That all sounds nice and clean, though one must also be conscious of cash flow, which is a different beast.  You need the cash when the bill is due, so planning when the bills are to be paid, and when assets are acquired and expenses are incurred, is of critical importance.  You cannot spend what you do not have.  In my role as a private cloud provider I spent a lot of time every year carefully planning when money would be spent on assets and expenses.  Cash flow is critical, and we also had to ensure that we planned things so that assets arrived before our consumers needed them and that the team’s work was scheduled such that they had the capacity to receive and provision new assets.

Capitalization of operating expenses and the subsequent amortization over the course of use do not remove the need for disciplined budgeting, cash flow, and deployment planning.  If anything, they become even more important.  Our fiscal year began April 1st and we started talking about our budget at a high level in August.  We prepared straw man budgets in September, made a first pass with decent detail in October (ready for Finance and stakeholder consumption), and fine tuned it and made adjustments from November through February.  All the while working very closely with our Finance team and our stakeholders.

A Tale of Two Write-Downs

So capitalization and amortization are inter-related.  Certainly with a capital expense there is something tangible that is owned, and it may have some value on its disposal; though it may not.  Operational expenses such as leases may have no value at all outside the context for which they were incurred (e.g.:  if I decide to opt out one year into a three-year rental agreement, I may not be able to sublease in order to recover value, and I may still need to pay for the entire term.)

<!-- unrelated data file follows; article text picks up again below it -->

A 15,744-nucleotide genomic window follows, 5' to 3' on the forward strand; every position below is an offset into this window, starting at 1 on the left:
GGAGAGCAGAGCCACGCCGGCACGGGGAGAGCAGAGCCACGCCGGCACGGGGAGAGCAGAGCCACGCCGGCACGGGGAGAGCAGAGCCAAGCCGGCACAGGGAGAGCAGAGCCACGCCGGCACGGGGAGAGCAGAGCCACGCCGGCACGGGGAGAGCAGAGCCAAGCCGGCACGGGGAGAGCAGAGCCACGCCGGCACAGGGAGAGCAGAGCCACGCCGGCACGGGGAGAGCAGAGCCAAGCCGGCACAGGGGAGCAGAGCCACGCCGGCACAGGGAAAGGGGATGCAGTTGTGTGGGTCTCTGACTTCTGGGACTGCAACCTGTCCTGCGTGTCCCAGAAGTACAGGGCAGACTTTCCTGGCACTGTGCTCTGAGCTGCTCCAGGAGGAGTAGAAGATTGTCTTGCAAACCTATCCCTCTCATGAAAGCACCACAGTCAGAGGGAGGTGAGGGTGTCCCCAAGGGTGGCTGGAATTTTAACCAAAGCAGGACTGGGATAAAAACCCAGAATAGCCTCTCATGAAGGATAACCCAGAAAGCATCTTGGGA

For accountants and finance pros, there are not any stunning revelations here, though hopefully it all makes sense, particularly to the rest of us.  Though, what about the magic of capitalizing opex?  I believe that is the semantic issue I referred to at the outset.  We are really having a debate about a technical term versus something said to illustrate a point.  I would bet it’s amortization.  And really, does it matter what we call it when we’re trying to help one another?  (If you are a CPA and you are filing financial records, OK, it matters.)

Partner with Those Who Know

Is it always that simple?  Of course not.  That’s why a partnership with your Finance team is critical.  They have all of the technical knowledge required to make the most efficient, legal, compliant decisions regarding these things. Though regulations regarding these things can be similar in different regions they can also be different, as can the limits under and over which certain assets and expenses may be treated differently, so diligence is required.

There are also many other considerations such as your company’s policies, which may be far stricter than the regulations, and handling operational expenses which have a term that crosses fiscal year boundaries.  As well, care is required in crafting contracts for those assets and expenses.  It may or may not be possible for you to amortize “potential capacity” or other operational expenses; and incorrect wording in a contract may change how an asset or expense can be handled.  Imagine putting your company in a position where that $2 million expense cannot be amortized.

So work with your Finance team and they will help you to gain the maximum benefit from amortization and capitalization legally while respecting your company policies.  After all, Jeffrey Skilling has all the company he needs.

Calculator image courtesy of stock.exchg.

Originally Published:  March 24, 2011

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This entry was posted on April 12, 2011 by in Cloud, Measurement & Finance, Mgt. & Soft Skills and tagged , , , , , , , , .

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This site contains articles regarding the practical aspects of deploying, providing, managing, and using cloud computing technologies; though much of the information is applicable to most information technologies. I also share my thoughts and experiences related to innovation, consumer driven IT, social media, management issues, and about what some refer to as “soft skills”.

All works copyright (C) 2009 - 2014 George Watt - All rights reserved.